The Conference Committee is aware how difficult it is to find copies of the volumes and is examining possible solutions.


The 1st conference was held at the Galeri, Caernarfon, North Wales from 19th to 22nd June 2014.

The second International Conference on Early Main Line Railways has just happened!  It took place  between Thursday 21st and Sunday 24th June 2018 at the National Railway Museum, York, England.

Here is a list of papers which were presented in York.  It is hoped to have news later in the year regarding the publication of the conference papers.

Thursday 21 June
19.00-21.00 Andy Savage The work of the Railway Heritage Trust
Friday 22 June
09.30-10.50 David Hodgkins Railway directors – who they were and what they did
Peter Northover Consultants in planning and specifying early mainline railways
coffee break
11.20-12.40 Neil Clarke Wellington businessmen and the railway
Gion Caprez Early history of Swiss South Eastern Railway
lunch break
13.50-15.10 Ron Cox/Dermot O’Dwyer Dublin-Belfast main line, 1837-1857
Andrew Odlyzko Dionysius Lardner, the denigrated sage of early railways
tea break
15.40-16.20 John New Railways to Portsmouth
19.00-23.00 North York Moors Railway excursion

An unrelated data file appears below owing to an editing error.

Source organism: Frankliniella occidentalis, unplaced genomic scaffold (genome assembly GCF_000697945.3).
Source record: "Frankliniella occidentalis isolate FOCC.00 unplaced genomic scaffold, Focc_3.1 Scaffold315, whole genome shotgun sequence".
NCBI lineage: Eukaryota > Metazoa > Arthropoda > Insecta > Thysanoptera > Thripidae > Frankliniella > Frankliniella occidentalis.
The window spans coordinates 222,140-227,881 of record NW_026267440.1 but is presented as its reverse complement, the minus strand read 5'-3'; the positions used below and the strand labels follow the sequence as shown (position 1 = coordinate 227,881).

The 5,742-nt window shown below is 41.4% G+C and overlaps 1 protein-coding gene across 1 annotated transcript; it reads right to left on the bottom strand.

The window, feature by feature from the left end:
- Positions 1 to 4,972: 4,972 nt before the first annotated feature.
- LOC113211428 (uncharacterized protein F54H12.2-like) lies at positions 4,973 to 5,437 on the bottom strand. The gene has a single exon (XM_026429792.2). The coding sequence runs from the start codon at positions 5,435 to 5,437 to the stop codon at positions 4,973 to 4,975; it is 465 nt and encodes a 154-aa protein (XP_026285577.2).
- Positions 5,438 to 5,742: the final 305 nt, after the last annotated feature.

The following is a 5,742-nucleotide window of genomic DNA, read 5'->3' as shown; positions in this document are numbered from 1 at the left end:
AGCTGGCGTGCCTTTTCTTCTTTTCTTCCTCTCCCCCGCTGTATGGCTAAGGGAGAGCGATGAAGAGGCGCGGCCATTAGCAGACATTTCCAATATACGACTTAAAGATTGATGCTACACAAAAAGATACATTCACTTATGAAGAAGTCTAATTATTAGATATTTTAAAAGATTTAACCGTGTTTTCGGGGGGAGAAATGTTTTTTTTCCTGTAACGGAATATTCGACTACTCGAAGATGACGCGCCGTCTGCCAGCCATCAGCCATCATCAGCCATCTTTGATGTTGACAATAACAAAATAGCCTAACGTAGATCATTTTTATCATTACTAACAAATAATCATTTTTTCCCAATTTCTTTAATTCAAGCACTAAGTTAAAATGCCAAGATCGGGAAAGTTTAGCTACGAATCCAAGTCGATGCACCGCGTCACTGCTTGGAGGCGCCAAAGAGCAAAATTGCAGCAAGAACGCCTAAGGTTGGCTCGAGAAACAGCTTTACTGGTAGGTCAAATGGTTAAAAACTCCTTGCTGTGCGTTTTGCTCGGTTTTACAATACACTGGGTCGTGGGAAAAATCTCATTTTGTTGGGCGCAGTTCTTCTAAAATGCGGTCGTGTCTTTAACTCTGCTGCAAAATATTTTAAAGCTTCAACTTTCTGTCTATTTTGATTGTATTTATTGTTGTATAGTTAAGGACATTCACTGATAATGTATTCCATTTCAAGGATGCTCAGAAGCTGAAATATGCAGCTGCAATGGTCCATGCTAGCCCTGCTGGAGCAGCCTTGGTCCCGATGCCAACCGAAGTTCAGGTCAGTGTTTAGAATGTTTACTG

Saturday 23 June
09.30-10.50 Ivor Lewis Science and the early main line railway
Stephen Murfitt The English patent system and early main line railway technology
coffee break
11.20-12.40 Poul Thestrup The locomotive export to Europe 1836-54 from Sharp Roberts & Co, Manchester (Sharp Brothers)
David Parry Brymbo and the creation of the North Wales Mineral Railway
lunch break
13.50-15.10 Erica Mukherjee The East Indian Railway and the Bengali environment
Jim Longworth Early Australian Mainline Railways and Mutually Beneficial Exchange
tea break
15.40-17.00 Ann Austin The literacy rate and the arrival of railways
Dieter Hopkin The work of artist Samuel Russell – documenting the railway in print
19.00-22.00 Conference dinner
Sunday 24 June
09.30-10.50 David Gwyn ‘Many shall go about’ – L&M Railway opening
John Minnis/Philip Brown Following the tracks of Architects, Engineers and Contractors: a reappraisal of aspects of 19th century railway architecture
coffee break
11.20-12.40 Stephen K. Jones Rise and Fall: steam and the suspension bridge
Mike Chrimes The safest pair of hands: Joseph Locke, 1824-1839


General enquiries about the conferences and publications or specifically about previous Early Main Line Railway conferences to:


or if specifically about previous Early Railways conferences to:





The Institution of Civil Engineers

National Railway Museum, York

Beamish, The North of England Open Air Museum

Newcomen, The International Society for the History of Engineering and Technology

The Railway and Canal Historical Society